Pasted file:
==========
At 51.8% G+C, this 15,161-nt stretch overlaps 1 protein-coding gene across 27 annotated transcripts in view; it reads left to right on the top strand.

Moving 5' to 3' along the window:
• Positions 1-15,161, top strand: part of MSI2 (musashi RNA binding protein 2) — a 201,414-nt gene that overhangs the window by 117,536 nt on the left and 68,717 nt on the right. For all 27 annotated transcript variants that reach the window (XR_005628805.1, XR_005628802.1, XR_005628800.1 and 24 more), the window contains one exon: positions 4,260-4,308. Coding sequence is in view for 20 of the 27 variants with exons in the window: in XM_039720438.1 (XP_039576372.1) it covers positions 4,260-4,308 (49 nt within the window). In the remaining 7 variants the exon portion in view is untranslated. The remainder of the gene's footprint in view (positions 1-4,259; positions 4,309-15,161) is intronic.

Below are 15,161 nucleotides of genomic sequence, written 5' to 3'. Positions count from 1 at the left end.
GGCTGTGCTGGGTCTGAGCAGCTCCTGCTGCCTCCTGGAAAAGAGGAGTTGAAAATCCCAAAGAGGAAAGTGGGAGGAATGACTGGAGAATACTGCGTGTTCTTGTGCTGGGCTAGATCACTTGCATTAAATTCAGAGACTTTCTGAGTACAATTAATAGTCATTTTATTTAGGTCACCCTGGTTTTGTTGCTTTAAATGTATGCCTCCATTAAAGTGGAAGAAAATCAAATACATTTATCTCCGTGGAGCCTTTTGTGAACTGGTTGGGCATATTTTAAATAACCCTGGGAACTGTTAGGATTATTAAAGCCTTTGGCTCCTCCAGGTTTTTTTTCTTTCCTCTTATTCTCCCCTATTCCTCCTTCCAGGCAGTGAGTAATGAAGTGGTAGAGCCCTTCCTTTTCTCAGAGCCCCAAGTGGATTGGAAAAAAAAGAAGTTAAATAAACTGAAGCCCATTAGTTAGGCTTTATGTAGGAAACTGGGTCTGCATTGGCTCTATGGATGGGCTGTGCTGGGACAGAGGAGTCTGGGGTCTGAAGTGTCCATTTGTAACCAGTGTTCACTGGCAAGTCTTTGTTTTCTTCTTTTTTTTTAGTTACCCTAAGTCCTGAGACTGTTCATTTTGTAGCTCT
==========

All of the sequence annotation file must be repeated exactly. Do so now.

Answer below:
At 51.8% G+C, this 15,161-nt stretch overlaps 1 protein-coding gene across 27 annotated transcripts in view; it reads left to right on the top strand.

Moving 5' to 3' along the window:
• Positions 1-15,161, top strand: part of MSI2 (musashi RNA binding protein 2) — a 201,414-nt gene that overhangs the window by 117,536 nt on the left and 68,717 nt on the right. For all 27 annotated transcript variants that reach the window (XR_005628805.1, XR_005628802.1, XR_005628800.1 and 24 more), the window contains one exon: positions 4,260-4,308. Coding sequence is in view for 20 of the 27 variants with exons in the window: in XM_039720438.1 (XP_039576372.1) it covers positions 4,260-4,308 (49 nt within the window). In the remaining 7 variants the exon portion in view is untranslated. The remainder of the gene's footprint in view (positions 1-4,259; positions 4,309-15,161) is intronic.

Below are 15,161 nucleotides of genomic sequence, written 5' to 3'. Positions count from 1 at the left end.
GGCTGTGCTGGGTCTGAGCAGCTCCTGCTGCCTCCTGGAAAAGAGGAGTTGAAAATCCCAAAGAGGAAAGTGGGAGGAATGACTGGAGAATACTGCGTGTTCTTGTGCTGGGCTAGATCACTTGCATTAAATTCAGAGACTTTCTGAGTACAATTAATAGTCATTTTATTTAGGTCACCCTGGTTTTGTTGCTTTAAATGTATGCCTCCATTAAAGTGGAAGAAAATCAAATACATTTATCTCCGTGGAGCCTTTTGTGAACTGGTTGGGCATATTTTAAATAACCCTGGGAACTGTTAGGATTATTAAAGCCTTTGGCTCCTCCAGGTTTTTTTTCTTTCCTCTTATTCTCCCCTATTCCTCCTTCCAGGCAGTGAGTAATGAAGTGGTAGAGCCCTTCCTTTTCTCAGAGCCCCAAGTGGATTGGAAAAAAAAGAAGTTAAATAAACTGAAGCCCATTAGTTAGGCTTTATGTAGGAAACTGGGTCTGCATTGGCTCTATGGATGGGCTGTGCTGGGACAGAGGAGTCTGGGGTCTGAAGTGTCCATTTGTAACCAGTGTTCACTGGCAAGTCTTTGTTTTCTTCTTTTTTTTTAGTTACCCTAAGTCCTGAGACTGTTCATTTTGTAGCTCT